2014 was the year we reached that point. Now, one day, these "gamey boomers" will hopefully progress down the track and get more involved in the hobby, acquire those larger data points - but present day, the result is a dominant voting bloc that simply - through no fault of their own - lacks the deep-dive knowledge of the nominees in order to make a fully informed decision. They will vote for what they recognize. Which is why you can have games not only nominated for, but ultimately winning, categories that they didn't even remotely belong in in the first place - because people saw something they recognized next to a bunch of things they didn't recognize and decided to just vote for it every time they saw it without learning about the other choices - the equivalent to blindly voting straight-party on a November ballot.
The thing that brought down awards programmes like the Origin Awards, amongst many others, was that they simply became a popularity contest whereby the game that managed to secure the most exposure (usually through large-scale marketing pushes or aggressive pricing) would just win, regardless of whether or not that was justified. The Golden Geek Awards, historically, stood out as an outlier. You could generally trust the results. Even if you didn't necessarily agree with them, you could look at them and "get" the logic behind them. Your views might not completely align with the winners, but you weren't at the complete opposite side of the aisle category in and category out. Those days are, apparently, over - at least for the time being.
And that's just on the board game side of the house. This year's video game Golden Geeks were....look, I get that we're mostly board gamers, but if you're trying to tell me that a Magic rip-off was a better game than an effort that took YEARS to make, with an involved story and free choices and a billion other things...I mean, one is a video game, the other one is just an app (and before you say a video game *is* an app, a video game is an application stack, which is different)
Why does it matter? It doesn't, really. I liked the Golden Geeks because it would raise awareness to the best and brightest, give exposure to well-deserving games that maybe weren't heavily publicized, raise the level of nerd-cred of the designer and, most importantly, give much-deserved shout-outs to those who created something special over the prior year, across all disciplines. As the hobby becomes more popular, significantly more games get made. More games get made, more games fly under the radar or escape play. More games escape play, and talented designers and games don't get their time in the sun whilst Bieber hogs the spotlight. I like the Golden Geeks, because they're historically informative. So why am I ranting about it if it ultimately doesn't matter?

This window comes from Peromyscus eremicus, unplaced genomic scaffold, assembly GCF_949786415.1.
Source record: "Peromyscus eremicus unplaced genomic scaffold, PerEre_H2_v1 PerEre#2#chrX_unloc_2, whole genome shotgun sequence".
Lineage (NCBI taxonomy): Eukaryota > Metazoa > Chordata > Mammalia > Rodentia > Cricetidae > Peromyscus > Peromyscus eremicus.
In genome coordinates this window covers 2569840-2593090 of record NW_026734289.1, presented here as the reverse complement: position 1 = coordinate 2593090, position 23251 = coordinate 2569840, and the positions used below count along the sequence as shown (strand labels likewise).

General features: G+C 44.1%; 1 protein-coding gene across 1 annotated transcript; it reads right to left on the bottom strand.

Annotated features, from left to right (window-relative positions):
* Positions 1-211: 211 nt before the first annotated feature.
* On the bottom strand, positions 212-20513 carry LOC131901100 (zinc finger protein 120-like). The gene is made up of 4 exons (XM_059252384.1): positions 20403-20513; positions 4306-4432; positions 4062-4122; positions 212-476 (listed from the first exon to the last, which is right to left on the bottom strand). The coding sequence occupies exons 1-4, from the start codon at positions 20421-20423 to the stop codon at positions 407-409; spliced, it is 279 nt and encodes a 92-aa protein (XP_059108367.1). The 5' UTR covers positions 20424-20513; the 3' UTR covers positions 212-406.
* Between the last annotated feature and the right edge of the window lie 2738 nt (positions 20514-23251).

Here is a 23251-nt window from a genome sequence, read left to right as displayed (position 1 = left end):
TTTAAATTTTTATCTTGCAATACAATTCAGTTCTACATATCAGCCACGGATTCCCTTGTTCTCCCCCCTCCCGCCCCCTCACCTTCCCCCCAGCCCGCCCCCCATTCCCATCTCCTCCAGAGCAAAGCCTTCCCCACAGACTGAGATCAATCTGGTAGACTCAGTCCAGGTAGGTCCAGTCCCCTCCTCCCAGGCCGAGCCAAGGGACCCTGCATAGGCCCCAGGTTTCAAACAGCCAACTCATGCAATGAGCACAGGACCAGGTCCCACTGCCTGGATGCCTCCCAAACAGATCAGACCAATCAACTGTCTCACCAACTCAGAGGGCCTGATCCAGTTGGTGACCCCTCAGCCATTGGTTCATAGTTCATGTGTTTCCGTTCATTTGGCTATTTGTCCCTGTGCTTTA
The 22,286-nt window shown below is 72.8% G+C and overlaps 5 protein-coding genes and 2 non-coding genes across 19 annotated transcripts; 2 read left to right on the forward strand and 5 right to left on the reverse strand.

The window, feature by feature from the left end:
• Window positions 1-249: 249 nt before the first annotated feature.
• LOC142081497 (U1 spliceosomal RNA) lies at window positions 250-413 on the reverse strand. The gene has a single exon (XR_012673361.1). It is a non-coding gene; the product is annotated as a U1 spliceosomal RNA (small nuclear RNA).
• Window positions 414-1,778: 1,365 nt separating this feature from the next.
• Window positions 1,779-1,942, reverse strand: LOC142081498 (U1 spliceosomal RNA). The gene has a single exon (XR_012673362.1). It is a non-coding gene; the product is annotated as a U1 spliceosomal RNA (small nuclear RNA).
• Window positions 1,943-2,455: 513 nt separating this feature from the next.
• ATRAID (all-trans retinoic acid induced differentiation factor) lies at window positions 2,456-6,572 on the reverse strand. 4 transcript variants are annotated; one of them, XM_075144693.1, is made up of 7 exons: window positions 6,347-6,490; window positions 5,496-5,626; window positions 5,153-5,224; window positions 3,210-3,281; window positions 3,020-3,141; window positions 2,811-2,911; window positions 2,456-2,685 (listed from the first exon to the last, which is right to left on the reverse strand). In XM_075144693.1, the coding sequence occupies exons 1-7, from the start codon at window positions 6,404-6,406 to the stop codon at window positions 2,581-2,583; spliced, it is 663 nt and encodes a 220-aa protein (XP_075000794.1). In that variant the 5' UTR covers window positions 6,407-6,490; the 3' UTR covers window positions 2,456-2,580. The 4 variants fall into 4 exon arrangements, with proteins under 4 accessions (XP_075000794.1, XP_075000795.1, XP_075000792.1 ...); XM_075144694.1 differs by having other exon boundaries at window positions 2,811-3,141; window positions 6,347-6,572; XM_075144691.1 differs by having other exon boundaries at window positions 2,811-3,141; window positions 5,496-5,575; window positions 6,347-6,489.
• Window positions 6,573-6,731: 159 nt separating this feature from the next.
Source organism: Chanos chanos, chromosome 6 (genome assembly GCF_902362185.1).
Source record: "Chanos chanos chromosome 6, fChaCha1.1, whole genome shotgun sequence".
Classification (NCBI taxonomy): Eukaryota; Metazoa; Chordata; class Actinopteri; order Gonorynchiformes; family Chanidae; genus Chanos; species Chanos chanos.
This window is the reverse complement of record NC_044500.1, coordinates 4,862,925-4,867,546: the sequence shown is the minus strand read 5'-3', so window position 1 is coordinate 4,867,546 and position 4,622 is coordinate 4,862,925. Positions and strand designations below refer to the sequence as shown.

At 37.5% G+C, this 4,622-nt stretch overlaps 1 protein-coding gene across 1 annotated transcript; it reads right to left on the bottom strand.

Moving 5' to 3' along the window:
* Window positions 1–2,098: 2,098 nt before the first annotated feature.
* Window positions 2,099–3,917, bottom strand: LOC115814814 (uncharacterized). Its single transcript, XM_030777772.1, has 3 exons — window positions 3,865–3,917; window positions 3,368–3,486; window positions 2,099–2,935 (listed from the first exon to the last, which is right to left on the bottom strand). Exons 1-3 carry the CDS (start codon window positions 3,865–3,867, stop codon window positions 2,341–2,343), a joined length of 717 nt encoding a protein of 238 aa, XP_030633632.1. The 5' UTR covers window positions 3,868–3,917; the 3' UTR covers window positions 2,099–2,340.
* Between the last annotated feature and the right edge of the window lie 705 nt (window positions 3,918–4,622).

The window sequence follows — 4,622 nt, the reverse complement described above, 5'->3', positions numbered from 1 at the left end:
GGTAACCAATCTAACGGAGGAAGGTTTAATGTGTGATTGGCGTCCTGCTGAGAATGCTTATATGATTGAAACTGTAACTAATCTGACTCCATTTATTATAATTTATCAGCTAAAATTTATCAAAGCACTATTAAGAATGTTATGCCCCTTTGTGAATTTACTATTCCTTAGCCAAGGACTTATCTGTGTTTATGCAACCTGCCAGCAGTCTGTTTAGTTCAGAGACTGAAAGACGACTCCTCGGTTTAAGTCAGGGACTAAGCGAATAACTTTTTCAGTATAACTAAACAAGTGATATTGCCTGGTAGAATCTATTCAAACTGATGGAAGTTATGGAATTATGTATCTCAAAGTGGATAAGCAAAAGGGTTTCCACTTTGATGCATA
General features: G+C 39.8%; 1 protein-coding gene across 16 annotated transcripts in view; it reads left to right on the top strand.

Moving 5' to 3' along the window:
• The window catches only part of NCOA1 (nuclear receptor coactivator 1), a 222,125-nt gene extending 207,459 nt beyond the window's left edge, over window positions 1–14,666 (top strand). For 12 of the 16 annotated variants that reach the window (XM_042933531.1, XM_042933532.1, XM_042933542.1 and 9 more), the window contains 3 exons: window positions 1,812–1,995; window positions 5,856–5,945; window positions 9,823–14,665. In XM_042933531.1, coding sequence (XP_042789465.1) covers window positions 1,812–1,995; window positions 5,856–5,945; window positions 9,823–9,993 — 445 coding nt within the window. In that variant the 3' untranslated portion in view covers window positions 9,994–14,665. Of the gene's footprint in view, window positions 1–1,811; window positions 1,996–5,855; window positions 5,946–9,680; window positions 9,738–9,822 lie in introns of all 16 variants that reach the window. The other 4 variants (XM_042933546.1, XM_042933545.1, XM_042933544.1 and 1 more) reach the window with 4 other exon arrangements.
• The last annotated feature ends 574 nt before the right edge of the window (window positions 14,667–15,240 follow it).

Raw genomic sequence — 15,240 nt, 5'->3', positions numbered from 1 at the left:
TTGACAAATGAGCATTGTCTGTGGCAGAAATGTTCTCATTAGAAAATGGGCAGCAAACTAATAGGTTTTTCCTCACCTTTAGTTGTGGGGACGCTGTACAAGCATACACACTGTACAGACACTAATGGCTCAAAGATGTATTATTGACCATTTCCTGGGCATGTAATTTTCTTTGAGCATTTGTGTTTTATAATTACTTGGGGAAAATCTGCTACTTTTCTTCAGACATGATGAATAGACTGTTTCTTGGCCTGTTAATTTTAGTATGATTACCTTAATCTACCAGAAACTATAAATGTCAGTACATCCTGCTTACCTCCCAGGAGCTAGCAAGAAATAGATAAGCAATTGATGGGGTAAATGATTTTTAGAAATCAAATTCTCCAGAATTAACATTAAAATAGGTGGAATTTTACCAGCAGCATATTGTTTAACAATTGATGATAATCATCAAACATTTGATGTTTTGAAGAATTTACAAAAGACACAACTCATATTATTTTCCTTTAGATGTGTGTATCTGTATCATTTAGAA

Because, if this is the voting format going forward, your 2015 game of the year, no matter what else gets made, is going to be Exploding Kittens.
Exploding. Fucking. Kittens.
What service is THAT going to do to the community?
Now get off my lawn.
We'll see how long this holds my interest. I've long-debated putting together a couple of blogs for reviews and what not, just never bothered to find the time (much like my circle's desire to start a playthrough video group). Anyhow, what this is: A blog by which I will go off about...anything I like related to games and gaming. Who: As those who know me can attest, I'm a very blunt, brutally honest bloke who's not afraid to be assertive, without actually being an "alpha" type. I call BS when I see it, and I don't filter my opinions based upon whether it might offend someone with thin skin. I also, however, try to avoid talking out of my ass and always endeavour to make sure I back up a viewpoint with a cogent and reasoned logic, no matter how cold that logic is. I'll likely endeavour to link things here into reviews for games (which I must start doing..) Why this is: Because one of my frustrations is how passive a lot of people in this hobby I love so much are. Passive aggressive, passively passive, you name it. I frequently lament that there's no spot where there's an "anything goes" safe zone where there's no having to tiptoe around delicate sensibilities - where we can go 12 rounds, then tip back a pint, say good show, and be the better for it. The where and how are both obvious; the when too variable dependent to state with exactitude. A Q&A with...myself! But ranting...isn't that negative? -Without dark, there can be no light. Beyond that, it is my hope that when going talking about one thing that I'm not really down with, it will provide opportunity to go on about things that I feel are quite positive. I like dialogue. Balance in all things, young padawan. I'm offended! Your cold logic chills me to my core, robot! -There's an "X" in the upper right hand corner you can click at any time. I promise you I won't be offended - you can be offended for both of us. How many things can you *really* rant about? -Ninja, please - Lewis Black has been doing it for a couple decades now. Spoiler alert: He's definitely funnier than I am. Which is why he'll charge you 80 bucks and this is free. Do you take requests? -As long as the request isn't Stairway. No Stairway.
- [+] Dice rolls